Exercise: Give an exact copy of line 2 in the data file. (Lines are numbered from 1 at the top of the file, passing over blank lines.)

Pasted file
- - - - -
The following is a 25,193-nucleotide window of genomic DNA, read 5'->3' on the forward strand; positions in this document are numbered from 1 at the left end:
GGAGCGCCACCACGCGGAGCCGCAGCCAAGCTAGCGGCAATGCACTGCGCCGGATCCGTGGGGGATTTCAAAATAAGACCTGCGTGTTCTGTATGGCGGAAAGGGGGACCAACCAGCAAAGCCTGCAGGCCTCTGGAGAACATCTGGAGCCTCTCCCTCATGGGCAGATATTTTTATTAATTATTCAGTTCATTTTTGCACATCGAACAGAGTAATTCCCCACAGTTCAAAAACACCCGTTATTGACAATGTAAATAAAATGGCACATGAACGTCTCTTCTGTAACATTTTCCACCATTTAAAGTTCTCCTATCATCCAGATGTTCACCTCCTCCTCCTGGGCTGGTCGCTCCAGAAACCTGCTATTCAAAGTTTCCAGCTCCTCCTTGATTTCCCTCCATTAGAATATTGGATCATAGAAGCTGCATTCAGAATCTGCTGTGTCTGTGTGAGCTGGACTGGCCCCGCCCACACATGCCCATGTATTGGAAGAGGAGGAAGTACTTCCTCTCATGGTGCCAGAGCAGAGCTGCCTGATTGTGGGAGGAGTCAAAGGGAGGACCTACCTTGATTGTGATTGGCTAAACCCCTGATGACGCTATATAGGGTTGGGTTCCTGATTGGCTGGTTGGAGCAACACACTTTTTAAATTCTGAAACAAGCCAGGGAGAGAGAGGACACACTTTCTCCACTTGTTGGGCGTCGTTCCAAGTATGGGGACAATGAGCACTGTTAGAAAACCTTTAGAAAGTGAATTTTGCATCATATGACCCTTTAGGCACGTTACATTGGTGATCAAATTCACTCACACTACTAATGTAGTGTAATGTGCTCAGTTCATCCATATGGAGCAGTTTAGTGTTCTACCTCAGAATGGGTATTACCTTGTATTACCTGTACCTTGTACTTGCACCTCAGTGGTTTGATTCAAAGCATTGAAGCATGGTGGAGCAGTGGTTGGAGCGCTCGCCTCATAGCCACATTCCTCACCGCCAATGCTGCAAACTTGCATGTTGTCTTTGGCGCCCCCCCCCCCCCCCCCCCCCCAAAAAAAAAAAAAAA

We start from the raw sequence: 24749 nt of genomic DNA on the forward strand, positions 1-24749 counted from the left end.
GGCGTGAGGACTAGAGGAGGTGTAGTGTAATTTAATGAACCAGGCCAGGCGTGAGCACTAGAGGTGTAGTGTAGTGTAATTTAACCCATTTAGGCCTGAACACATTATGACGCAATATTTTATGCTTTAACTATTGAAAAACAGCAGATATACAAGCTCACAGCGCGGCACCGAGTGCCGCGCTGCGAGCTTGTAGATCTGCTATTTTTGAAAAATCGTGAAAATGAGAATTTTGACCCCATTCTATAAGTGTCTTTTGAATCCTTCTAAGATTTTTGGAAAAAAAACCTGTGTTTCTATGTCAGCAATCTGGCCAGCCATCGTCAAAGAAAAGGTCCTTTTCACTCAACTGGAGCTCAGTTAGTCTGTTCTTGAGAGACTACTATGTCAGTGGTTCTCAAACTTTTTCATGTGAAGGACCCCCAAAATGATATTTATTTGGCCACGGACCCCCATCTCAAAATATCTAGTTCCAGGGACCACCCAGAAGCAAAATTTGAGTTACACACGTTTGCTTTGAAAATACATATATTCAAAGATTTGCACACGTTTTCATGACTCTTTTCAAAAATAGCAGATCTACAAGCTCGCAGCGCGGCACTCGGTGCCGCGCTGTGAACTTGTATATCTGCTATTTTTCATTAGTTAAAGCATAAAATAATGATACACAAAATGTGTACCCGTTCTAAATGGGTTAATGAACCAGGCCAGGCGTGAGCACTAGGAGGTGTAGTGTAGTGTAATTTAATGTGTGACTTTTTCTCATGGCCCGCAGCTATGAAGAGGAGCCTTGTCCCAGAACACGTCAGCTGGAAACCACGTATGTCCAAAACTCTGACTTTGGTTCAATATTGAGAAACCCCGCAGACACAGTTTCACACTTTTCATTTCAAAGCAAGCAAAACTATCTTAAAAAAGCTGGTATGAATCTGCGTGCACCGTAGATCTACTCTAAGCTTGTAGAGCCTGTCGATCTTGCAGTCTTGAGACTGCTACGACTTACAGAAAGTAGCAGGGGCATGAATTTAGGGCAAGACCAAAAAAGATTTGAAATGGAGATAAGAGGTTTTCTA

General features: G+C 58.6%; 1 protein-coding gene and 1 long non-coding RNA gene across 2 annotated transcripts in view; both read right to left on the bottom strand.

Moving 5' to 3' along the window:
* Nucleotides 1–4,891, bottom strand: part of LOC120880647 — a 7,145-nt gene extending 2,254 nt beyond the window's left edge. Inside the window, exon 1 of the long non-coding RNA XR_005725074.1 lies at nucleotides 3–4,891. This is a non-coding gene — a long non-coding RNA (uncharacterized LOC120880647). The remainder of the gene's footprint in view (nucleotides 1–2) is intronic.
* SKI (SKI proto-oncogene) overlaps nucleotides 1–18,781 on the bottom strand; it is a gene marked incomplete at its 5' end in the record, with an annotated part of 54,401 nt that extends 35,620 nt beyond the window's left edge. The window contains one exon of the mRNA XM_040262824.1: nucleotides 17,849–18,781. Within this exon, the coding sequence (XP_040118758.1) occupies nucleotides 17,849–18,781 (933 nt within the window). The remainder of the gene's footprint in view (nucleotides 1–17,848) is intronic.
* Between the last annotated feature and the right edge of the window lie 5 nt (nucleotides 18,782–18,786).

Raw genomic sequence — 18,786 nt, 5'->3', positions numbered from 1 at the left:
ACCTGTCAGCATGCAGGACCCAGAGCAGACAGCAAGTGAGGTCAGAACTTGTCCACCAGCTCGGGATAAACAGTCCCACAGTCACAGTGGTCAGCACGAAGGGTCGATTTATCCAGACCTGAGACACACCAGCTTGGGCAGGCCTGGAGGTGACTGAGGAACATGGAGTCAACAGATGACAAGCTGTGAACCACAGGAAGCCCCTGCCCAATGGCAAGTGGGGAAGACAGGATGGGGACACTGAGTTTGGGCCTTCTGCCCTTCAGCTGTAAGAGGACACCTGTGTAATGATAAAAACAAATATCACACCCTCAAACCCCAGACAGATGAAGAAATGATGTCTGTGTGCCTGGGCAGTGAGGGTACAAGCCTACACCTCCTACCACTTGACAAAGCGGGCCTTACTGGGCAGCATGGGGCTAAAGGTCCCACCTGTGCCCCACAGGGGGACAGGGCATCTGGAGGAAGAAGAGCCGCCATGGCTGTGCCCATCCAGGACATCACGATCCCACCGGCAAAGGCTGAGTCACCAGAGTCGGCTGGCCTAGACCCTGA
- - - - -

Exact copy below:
GGAGCGCCACCACGCGGAGCCGCAGCCAAGCTAGCGGCAATGCACTGCGCCGGATCCGTGGGGGATTTCAAAATAAGACCTGCGTGTTCTGTATGGCGGAAAGGGGGACCAACCAGCAAAGCCTGCAGGCCTCTGGAGAACATCTGGAGCCTCTCCCTCATGGGCAGATATTTTTATTAATTATTCAGTTCATTTTTGCACATCGAACAGAGTAATTCCCCACAGTTCAAAAACACCCGTTATTGACAATGTAAATAAAATGGCACATGAACGTCTCTTCTGTAACATTTTCCACCATTTAAAGTTCTCCTATCATCCAGATGTTCACCTCCTCCTCCTGGGCTGGTCGCTCCAGAAACCTGCTATTCAAAGTTTCCAGCTCCTCCTTGATTTCCCTCCATTAGAATATTGGATCATAGAAGCTGCATTCAGAATCTGCTGTGTCTGTGTGAGCTGGACTGGCCCCGCCCACACATGCCCATGTATTGGAAGAGGAGGAAGTACTTCCTCTCATGGTGCCAGAGCAGAGCTGCCTGATTGTGGGAGGAGTCAAAGGGAGGACCTACCTTGATTGTGATTGGCTAAACCCCTGATGACGCTATATAGGGTTGGGTTCCTGATTGGCTGGTTGGAGCAACACACTTTTTAAATTCTGAAACAAGCCAGGGAGAGAGAGGACACACTTTCTCCACTTGTTGGGCGTCGTTCCAAGTATGGGGACAATGAGCACTGTTAGAAAACCTTTAGAAAGTGAATTTTGCATCATATGACCCTTTAGGCACGTTACATTGGTGATCAAATTCACTCACACTACTAATGTAGTGTAATGTGCTCAGTTCATCCATATGGAGCAGTTTAGTGTTCTACCTCAGAATGGGTATTACCTTGTATTACCTGTACCTTGTACTTGCACCTCAGTGGTTTGATTCAAAGCATTGAAGCATGGTGGAGCAGTGGTTGGAGCGCTCGCCTCATAGCCACATTCCTCACCGCCAATGCTGCAAACTTGCATGTTGTCTTTGGCGCCCCCCCCCCCCCCCCCCCCCCAAAAAAAAAAAAAAA